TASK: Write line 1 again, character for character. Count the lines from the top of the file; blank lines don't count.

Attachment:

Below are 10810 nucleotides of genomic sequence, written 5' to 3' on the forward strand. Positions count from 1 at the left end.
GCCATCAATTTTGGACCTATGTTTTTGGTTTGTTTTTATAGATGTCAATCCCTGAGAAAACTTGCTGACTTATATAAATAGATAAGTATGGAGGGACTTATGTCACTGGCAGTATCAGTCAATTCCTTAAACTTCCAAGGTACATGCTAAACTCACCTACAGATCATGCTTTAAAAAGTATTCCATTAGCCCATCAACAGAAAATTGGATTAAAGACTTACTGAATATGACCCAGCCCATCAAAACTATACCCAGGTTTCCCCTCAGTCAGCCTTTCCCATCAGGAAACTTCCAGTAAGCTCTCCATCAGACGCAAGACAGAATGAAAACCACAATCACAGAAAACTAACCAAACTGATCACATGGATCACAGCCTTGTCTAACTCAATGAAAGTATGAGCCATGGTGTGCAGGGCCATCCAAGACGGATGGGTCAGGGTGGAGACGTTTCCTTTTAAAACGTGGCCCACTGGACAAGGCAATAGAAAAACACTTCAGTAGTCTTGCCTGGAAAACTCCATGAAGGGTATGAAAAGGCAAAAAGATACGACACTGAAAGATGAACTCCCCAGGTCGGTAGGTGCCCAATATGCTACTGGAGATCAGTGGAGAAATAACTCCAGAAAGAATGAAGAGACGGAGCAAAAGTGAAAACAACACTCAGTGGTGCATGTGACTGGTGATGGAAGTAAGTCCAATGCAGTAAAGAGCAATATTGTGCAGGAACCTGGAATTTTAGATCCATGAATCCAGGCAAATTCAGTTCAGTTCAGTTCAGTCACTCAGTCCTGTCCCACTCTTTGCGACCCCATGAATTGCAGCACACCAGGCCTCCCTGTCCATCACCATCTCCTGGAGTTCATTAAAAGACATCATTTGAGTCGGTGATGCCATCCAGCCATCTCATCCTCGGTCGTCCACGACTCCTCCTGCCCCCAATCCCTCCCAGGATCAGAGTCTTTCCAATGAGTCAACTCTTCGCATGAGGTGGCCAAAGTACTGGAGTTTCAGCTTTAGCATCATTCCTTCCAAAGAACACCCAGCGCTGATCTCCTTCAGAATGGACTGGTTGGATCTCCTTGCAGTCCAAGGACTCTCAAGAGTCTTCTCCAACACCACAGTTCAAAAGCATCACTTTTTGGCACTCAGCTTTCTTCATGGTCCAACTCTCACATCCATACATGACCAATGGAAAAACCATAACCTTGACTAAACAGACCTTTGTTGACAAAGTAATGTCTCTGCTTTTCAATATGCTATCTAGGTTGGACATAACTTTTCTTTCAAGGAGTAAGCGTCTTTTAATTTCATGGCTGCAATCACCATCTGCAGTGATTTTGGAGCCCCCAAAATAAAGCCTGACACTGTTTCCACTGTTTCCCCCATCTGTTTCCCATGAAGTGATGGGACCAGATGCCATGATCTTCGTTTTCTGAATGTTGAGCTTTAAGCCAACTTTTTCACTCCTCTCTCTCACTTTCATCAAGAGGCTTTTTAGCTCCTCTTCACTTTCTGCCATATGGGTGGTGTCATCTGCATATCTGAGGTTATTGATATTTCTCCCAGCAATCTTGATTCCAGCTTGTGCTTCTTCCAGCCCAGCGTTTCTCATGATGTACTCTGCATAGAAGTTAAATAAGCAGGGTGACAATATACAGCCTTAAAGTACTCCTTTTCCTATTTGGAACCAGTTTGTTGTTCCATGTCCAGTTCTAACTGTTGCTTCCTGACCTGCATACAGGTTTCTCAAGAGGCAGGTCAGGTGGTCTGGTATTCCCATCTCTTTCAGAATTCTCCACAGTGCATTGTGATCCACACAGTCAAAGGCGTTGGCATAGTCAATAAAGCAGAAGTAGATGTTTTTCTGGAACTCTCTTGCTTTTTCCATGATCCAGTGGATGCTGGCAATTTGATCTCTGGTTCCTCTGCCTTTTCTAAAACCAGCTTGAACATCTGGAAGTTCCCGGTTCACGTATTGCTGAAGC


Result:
Below are 10810 nucleotides of genomic sequence, written 5' to 3' on the forward strand. Positions count from 1 at the left end.